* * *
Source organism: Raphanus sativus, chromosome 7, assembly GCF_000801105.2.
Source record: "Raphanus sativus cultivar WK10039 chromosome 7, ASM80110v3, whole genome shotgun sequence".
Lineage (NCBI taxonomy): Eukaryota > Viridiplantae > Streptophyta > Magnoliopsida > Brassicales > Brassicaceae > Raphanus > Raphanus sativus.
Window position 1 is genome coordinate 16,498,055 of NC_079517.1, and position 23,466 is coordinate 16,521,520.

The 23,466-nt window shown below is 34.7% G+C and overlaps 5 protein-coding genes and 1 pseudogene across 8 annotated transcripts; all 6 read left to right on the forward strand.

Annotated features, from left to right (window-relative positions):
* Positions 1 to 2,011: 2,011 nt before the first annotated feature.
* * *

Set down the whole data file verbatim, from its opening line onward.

Source organism: Raphanus sativus, chromosome 7, assembly GCF_000801105.2.
Source record: "Raphanus sativus cultivar WK10039 chromosome 7, ASM80110v3, whole genome shotgun sequence".
Lineage (NCBI taxonomy): Eukaryota > Viridiplantae > Streptophyta > Magnoliopsida > Brassicales > Brassicaceae > Raphanus > Raphanus sativus.
Window position 1 is genome coordinate 16,498,055 of NC_079517.1, and position 23,466 is coordinate 16,521,520.

The 23,466-nt window shown below is 34.7% G+C and overlaps 5 protein-coding genes and 1 pseudogene across 8 annotated transcripts; all 6 read left to right on the forward strand.

Annotated features, from left to right (window-relative positions):
* Positions 1 to 2,011: 2,011 nt before the first annotated feature.